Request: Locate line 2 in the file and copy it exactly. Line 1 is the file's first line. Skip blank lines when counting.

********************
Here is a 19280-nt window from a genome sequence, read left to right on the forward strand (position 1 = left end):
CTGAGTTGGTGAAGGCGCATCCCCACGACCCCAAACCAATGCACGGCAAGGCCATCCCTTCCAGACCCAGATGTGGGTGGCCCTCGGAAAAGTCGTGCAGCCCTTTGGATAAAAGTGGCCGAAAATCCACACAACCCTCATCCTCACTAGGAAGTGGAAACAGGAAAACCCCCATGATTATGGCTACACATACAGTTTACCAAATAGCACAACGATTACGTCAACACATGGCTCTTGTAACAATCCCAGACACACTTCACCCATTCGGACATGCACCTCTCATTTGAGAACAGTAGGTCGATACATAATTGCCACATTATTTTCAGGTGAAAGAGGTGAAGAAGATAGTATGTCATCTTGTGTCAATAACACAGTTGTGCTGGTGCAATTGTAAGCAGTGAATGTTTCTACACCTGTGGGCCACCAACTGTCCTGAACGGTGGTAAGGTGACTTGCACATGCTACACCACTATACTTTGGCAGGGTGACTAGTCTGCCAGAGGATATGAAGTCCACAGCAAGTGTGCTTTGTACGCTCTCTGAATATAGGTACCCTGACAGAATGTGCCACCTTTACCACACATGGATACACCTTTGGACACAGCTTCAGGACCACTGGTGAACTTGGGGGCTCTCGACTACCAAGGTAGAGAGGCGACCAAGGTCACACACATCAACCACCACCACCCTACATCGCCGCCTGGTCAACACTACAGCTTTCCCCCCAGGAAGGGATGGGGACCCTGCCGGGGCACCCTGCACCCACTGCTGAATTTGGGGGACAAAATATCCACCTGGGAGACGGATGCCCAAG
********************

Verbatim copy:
CTGAGTTGGTGAAGGCGCATCCCCACGACCCCAAACCAATGCACGGCAAGGCCATCCCTTCCAGACCCAGATGTGGGTGGCCCTCGGAAAAGTCGTGCAGCCCTTTGGATAAAAGTGGCCGAAAATCCACACAACCCTCATCCTCACTAGGAAGTGGAAACAGGAAAACCCCCATGATTATGGCTACACATACAGTTTACCAAATAGCACAACGATTACGTCAACACATGGCTCTTGTAACAATCCCAGACACACTTCACCCATTCGGACATGCACCTCTCATTTGAGAACAGTAGGTCGATACATAATTGCCACATTATTTTCAGGTGAAAGAGGTGAAGAAGATAGTATGTCATCTTGTGTCAATAACACAGTTGTGCTGGTGCAATTGTAAGCAGTGAATGTTTCTACACCTGTGGGCCACCAACTGTCCTGAACGGTGGTAAGGTGACTTGCACATGCTACACCACTATACTTTGGCAGGGTGACTAGTCTGCCAGAGGATATGAAGTCCACAGCAAGTGTGCTTTGTACGCTCTCTGAATATAGGTACCCTGACAGAATGTGCCACCTTTACCACACATGGATACACCTTTGGACACAGCTTCAGGACCACTGGTGAACTTGGGGGCTCTCGACTACCAAGGTAGAGAGGCGACCAAGGTCACACACATCAACCACCACCACCCTACATCGCCGCCTGGTCAACACTACAGCTTTCCCCCCAGGAAGGGATGGGGACCCTGCCGGGGCACCCTGCACCCACTGCTGAATTTGGGGGACAAAATATCCACCTGGGAGACGGATGCCCAAG